US 6031376 A
Devices, and a method for the use thereof, for the standardization of signal intensity in the formation of magnetic resonance images of the human body, said devices including one or more straight, bent or flexible closed tubes with an external diameter not greater than 3 cm, an internal diameter of not less than 0.2 cm and a length of not less than 8 cm, made of susbtantially diamagnetic material, other than glass, preferably a plastic material, particularly polyvinyl chloride, each of them being filled with aqueous solutions or gels containing paramagnetic components, said tubes being kept close to the body either by means of the positioning devices of the body to which they are fixed permanently or temporarily, or by fixings which, on one side, can be fixed to the human body and on the other keep the tubes in the required positior.
1. A device for standardization of signal intensity in the formation of magnetic resonance images of the human and animal body in an imager including at least one closed flexible tube made of a diamagnetic material, other than glass, filled with aqueous solutions or gels containing paramagnetic components, the said flexible tube being kept close to the body by a body positioning device inside the imager and fixed to the human body to maintain the tube in the required position during imaging, the body positioning device including cloth, rubber or plastic rings for holding the tube, said rings having ends releasably attached to one another by releasable fastening means.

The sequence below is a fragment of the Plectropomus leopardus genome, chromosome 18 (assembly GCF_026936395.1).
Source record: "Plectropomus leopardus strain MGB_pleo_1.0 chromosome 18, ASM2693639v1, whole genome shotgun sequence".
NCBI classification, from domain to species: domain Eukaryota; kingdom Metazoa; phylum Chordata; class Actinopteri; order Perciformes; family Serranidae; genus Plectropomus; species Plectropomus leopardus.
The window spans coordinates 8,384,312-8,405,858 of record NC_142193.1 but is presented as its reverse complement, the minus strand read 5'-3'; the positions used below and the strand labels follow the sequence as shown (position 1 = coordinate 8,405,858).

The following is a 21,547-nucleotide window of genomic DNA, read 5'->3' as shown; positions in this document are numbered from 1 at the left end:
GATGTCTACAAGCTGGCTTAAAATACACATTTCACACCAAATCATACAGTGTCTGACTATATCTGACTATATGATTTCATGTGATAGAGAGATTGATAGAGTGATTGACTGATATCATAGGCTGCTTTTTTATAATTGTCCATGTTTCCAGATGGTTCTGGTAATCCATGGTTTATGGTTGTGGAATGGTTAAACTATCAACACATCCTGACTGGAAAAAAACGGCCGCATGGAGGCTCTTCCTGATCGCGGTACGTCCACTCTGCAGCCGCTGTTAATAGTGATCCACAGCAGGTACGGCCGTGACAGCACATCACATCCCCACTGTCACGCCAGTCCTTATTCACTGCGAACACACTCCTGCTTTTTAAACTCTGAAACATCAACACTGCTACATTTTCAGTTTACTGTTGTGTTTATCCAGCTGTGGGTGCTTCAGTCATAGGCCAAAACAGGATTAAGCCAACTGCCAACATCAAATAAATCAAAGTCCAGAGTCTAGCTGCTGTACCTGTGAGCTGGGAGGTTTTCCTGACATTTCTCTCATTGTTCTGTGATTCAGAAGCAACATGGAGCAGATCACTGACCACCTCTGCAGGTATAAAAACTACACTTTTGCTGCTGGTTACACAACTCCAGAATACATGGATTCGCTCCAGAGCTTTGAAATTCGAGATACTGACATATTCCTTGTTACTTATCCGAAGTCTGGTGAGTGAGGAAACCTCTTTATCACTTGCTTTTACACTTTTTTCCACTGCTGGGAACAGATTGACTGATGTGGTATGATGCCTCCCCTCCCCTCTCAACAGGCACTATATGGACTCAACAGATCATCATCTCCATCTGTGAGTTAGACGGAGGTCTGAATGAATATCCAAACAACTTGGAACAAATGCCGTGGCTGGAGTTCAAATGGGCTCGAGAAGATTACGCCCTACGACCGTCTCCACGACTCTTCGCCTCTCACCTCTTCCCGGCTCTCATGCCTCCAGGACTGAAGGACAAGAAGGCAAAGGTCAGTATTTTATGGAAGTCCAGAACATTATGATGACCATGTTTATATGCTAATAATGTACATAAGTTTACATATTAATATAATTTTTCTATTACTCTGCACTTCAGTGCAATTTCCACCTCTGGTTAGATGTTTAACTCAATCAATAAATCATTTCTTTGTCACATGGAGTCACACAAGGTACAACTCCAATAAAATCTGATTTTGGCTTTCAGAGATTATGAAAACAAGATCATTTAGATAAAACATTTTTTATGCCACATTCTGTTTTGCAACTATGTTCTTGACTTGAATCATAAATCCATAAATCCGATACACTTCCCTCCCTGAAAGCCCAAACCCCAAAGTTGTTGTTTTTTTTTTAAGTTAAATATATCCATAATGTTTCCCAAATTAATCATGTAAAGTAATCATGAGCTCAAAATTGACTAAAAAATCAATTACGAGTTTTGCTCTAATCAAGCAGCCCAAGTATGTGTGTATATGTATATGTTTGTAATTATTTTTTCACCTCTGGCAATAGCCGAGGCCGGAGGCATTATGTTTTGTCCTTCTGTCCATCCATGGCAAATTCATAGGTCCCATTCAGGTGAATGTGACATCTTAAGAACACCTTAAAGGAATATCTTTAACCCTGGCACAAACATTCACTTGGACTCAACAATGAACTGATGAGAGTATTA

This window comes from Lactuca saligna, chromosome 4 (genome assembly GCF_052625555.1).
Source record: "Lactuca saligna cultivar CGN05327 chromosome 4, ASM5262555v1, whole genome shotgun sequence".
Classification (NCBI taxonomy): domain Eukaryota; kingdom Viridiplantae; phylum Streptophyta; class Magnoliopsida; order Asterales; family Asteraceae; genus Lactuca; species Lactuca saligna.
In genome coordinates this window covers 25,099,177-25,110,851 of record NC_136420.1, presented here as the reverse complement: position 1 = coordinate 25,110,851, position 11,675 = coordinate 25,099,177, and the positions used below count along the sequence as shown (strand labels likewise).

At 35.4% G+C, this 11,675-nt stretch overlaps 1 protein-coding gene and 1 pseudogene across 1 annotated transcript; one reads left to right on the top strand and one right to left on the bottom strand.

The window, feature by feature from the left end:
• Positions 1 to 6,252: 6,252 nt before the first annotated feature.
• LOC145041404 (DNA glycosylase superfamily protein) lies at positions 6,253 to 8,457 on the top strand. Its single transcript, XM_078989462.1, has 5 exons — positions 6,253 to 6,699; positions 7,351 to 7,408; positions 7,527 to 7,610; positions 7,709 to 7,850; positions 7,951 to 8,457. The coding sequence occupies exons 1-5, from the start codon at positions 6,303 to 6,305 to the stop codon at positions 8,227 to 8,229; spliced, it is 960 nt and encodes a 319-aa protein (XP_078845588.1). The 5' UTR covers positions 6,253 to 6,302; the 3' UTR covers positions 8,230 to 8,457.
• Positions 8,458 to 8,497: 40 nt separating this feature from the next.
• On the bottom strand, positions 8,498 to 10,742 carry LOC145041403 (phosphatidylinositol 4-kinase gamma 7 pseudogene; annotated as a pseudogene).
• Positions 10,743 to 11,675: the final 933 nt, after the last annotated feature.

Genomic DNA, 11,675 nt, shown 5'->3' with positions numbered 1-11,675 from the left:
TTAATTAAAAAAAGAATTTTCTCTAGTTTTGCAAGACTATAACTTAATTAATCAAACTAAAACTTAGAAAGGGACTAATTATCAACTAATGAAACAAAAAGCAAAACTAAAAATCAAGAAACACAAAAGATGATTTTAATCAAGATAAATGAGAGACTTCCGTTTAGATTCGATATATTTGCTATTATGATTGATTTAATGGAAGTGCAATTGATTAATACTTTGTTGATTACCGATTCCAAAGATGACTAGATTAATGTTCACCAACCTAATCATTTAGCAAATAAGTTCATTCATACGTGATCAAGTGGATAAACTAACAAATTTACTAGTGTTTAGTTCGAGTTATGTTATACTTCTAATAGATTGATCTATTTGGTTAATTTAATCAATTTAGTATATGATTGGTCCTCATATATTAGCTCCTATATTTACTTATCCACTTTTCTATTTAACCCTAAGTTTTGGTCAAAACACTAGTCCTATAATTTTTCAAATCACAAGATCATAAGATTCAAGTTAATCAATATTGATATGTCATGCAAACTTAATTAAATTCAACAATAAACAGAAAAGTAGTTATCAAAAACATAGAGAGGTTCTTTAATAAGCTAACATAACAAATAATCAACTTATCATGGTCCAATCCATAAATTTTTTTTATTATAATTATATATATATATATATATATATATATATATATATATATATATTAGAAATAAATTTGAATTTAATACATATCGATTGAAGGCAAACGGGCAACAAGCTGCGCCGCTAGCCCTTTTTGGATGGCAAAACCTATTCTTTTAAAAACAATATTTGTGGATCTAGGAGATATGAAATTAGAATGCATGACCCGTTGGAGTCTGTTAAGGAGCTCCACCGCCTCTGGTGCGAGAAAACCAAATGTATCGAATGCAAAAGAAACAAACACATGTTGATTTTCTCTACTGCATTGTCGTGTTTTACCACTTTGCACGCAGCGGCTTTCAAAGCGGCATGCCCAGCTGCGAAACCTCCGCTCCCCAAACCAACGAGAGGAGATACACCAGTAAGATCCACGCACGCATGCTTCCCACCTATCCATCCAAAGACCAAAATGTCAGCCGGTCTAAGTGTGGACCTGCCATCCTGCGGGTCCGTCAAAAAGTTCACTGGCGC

This invention concerns devices for the standardization of signal intensity in the magnetic resonance imaging of the human or animal body.
Magnetic resonance images (MRI) of the human or animal body, particularly of the brain, with or without the injection of a suitable contrast medium, is an important diagnostic technique. MRI requires positioning the patient, entirely or in part, inside a strong magnet which creates a homogeneous static magnetic field. With the help of coils, weak magnetic field gradients are superimposed on the static field and radio frequency, electromagnetic impulse fields are applied.